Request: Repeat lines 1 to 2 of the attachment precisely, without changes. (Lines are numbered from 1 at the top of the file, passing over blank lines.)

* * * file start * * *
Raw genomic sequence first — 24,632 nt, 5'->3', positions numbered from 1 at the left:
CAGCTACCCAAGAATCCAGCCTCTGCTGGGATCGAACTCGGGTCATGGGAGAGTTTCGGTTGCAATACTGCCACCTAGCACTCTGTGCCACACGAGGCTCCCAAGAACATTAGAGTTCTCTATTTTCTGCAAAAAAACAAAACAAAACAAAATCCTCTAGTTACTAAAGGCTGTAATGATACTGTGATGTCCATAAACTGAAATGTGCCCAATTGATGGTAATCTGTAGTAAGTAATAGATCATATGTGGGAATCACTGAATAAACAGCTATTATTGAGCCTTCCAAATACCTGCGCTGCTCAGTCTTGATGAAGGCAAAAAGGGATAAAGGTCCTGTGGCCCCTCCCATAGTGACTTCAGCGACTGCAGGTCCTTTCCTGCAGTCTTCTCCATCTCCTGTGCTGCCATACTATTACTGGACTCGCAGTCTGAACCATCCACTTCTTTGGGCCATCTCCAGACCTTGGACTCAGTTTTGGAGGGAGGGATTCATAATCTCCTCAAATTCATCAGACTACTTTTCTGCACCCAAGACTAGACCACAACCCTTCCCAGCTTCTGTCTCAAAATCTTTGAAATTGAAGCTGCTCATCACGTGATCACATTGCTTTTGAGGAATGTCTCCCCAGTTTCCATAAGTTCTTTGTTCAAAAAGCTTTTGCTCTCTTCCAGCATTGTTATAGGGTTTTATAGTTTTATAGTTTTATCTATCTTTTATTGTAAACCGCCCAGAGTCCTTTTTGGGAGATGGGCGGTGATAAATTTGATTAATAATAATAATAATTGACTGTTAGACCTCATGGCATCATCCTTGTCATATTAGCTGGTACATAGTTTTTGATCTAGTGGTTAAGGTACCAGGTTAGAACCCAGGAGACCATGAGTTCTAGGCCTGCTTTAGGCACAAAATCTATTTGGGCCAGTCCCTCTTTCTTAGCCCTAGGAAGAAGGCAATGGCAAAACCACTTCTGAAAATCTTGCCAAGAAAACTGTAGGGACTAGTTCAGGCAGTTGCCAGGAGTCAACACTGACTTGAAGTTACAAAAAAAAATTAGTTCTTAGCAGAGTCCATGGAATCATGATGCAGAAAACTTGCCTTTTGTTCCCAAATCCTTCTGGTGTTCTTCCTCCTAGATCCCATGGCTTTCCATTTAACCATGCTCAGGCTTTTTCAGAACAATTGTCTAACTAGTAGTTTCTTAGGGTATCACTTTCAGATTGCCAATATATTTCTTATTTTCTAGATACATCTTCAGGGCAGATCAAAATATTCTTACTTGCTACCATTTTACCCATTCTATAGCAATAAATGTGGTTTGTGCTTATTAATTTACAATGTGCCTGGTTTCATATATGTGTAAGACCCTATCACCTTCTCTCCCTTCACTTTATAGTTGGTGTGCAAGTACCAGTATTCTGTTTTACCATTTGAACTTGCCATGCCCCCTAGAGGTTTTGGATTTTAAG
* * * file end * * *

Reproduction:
Raw genomic sequence first — 24,632 nt, 5'->3', positions numbered from 1 at the left:
CAGCTACCCAAGAATCCAGCCTCTGCTGGGATCGAACTCGGGTCATGGGAGAGTTTCGGTTGCAATACTGCCACCTAGCACTCTGTGCCACACGAGGCTCCCAAGAACATTAGAGTTCTCTATTTTCTGCAAAAAAACAAAACAAAACAAAATCCTCTAGTTACTAAAGGCTGTAATGATACTGTGATGTCCATAAACTGAAATGTGCCCAATTGATGGTAATCTGTAGTAAGTAATAGATCATATGTGGGAATCACTGAATAAACAGCTATTATTGAGCCTTCCAAATACCTGCGCTGCTCAGTCTTGATGAAGGCAAAAAGGGATAAAGGTCCTGTGGCCCCTCCCATAGTGACTTCAGCGACTGCAGGTCCTTTCCTGCAGTCTTCTCCATCTCCTGTGCTGCCATACTATTACTGGACTCGCAGTCTGAACCATCCACTTCTTTGGGCCATCTCCAGACCTTGGACTCAGTTTTGGAGGGAGGGATTCATAATCTCCTCAAATTCATCAGACTACTTTTCTGCACCCAAGACTAGACCACAACCCTTCCCAGCTTCTGTCTCAAAATCTTTGAAATTGAAGCTGCTCATCACGTGATCACATTGCTTTTGAGGAATGTCTCCCCAGTTTCCATAAGTTCTTTGTTCAAAAAGCTTTTGCTCTCTTCCAGCATTGTTATAGGGTTTTATAGTTTTATAGTTTTATCTATCTTTTATTGTAAACCGCCCAGAGTCCTTTTTGGGAGATGGGCGGTGATAAATTTGATTAATAATAATAATAATTGACTGTTAGACCTCATGGCATCATCCTTGTCATATTAGCTGGTACATAGTTTTTGATCTAGTGGTTAAGGTACCAGGTTAGAACCCAGGAGACCATGAGTTCTAGGCCTGCTTTAGGCACAAAATCTATTTGGGCCAGTCCCTCTTTCTTAGCCCTAGGAAGAAGGCAATGGCAAAACCACTTCTGAAAATCTTGCCAAGAAAACTGTAGGGACTAGTTCAGGCAGTTGCCAGGAGTCAACACTGACTTGAAGTTACAAAAAAAAATTAGTTCTTAGCAGAGTCCATGGAATCATGATGCAGAAAACTTGCCTTTTGTTCCCAAATCCTTCTGGTGTTCTTCCTCCTAGATCCCATGGCTTTCCATTTAACCATGCTCAGGCTTTTTCAGAACAATTGTCTAACTAGTAGTTTCTTAGGGTATCACTTTCAGATTGCCAATATATTTCTTATTTTCTAGATACATCTTCAGGGCAGATCAAAATATTCTTACTTGCTACCATTTTACCCATTCTATAGCAATAAATGTGGTTTGTGCTTATTAATTTACAATGTGCCTGGTTTCATATATGTGTAAGACCCTATCACCTTCTCTCCCTTCACTTTATAGTTGGTGTGCAAGTACCAGTATTCTGTTTTACCATTTGAACTTGCCATGCCCCCTAGAGGTTTTGGATTTTAAG